In 1957, Peter Sellers was one of the stars of The Goon Show on the BBC radio network, but he aspired to be something more. So, he made two short films that were supposed to show his capabilities as an actor on the big screen.
The two movies, each 30 minutes long, were called Dearth of a Salesman and Insomnia is Good for You. They must have worked, because Sellers went on to a storied and brilliant movie career that included such classics as The Mouse That Roared, Dr. Strangelove, Lolita, a gaggle of hysterical stints as Inspector Clouseau in the Pink Panther franchise, and his crowning achievement — the timeless portrayal of Chance, the Gardener in Being There. Sellers’ stunning depiction of the dim-witted yet earnest and good-natured man whose vapid comments were treated as morsels of the greatest wisdom is one of the great acting turns in movie history, and with each passing year Being There becomes an even more compelling satire of the empty-suited, empty-headed culture of the age of TV.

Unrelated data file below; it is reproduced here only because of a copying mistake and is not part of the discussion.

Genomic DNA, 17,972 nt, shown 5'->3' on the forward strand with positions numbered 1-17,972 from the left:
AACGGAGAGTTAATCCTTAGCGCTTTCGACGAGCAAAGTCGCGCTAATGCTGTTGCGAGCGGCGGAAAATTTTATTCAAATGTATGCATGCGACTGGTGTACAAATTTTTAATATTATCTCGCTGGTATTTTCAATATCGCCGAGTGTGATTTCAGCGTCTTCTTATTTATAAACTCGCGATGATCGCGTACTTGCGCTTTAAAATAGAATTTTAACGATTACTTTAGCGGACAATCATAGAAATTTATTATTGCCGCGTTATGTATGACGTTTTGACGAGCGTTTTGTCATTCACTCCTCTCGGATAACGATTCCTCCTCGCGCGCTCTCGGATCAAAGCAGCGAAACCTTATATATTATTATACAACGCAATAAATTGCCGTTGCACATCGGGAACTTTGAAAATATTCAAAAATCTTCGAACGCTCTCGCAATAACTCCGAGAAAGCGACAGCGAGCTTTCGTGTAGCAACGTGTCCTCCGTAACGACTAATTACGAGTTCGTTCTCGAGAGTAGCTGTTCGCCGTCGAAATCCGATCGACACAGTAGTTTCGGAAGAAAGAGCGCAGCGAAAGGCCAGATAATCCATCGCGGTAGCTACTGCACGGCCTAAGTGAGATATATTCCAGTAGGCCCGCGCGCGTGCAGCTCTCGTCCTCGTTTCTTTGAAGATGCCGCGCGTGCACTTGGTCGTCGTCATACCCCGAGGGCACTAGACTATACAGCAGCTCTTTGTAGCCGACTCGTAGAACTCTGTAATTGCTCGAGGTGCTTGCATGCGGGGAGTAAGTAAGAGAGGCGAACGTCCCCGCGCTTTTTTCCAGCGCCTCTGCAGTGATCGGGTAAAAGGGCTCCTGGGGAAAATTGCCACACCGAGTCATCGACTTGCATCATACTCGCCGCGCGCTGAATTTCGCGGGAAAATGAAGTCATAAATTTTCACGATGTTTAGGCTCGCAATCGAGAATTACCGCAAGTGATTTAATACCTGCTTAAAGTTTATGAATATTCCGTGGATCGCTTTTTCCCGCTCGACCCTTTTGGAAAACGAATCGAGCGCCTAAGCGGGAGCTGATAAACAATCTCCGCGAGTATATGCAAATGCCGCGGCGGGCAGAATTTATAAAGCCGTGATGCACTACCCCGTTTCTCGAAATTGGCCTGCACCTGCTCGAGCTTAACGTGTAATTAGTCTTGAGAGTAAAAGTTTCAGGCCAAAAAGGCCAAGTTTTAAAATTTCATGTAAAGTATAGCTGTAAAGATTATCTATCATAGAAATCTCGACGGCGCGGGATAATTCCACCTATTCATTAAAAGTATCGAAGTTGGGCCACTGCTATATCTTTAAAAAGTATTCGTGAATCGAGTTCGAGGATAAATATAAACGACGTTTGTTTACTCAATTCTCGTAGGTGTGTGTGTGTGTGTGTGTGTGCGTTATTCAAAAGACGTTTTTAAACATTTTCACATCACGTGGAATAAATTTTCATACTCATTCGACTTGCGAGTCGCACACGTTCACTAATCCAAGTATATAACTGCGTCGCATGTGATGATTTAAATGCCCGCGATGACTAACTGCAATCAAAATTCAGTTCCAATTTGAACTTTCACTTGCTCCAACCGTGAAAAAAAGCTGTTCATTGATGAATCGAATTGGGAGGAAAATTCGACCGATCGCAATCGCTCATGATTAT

It’s amazing, therefore, that the two short films that helped to launch Sellers’ career were lost and forgotten — and then turned up in abandoned film canisters that were retrieved only because someone thought the canisters themselves might be of value. Eventually the contents of the canisters were viewed, their important place in film history was recognized, and now the two shorts are being restored and will be screened for the first time in decades at a film festival next spring.
Peter Sellers was a genius. It’s extraordinary that his early work could be tossed on the dustheap and salvaged only by happenstance, but I’m glad it happened. So many bits of cinematic history have been lost — and once they are gone, they are gone forever.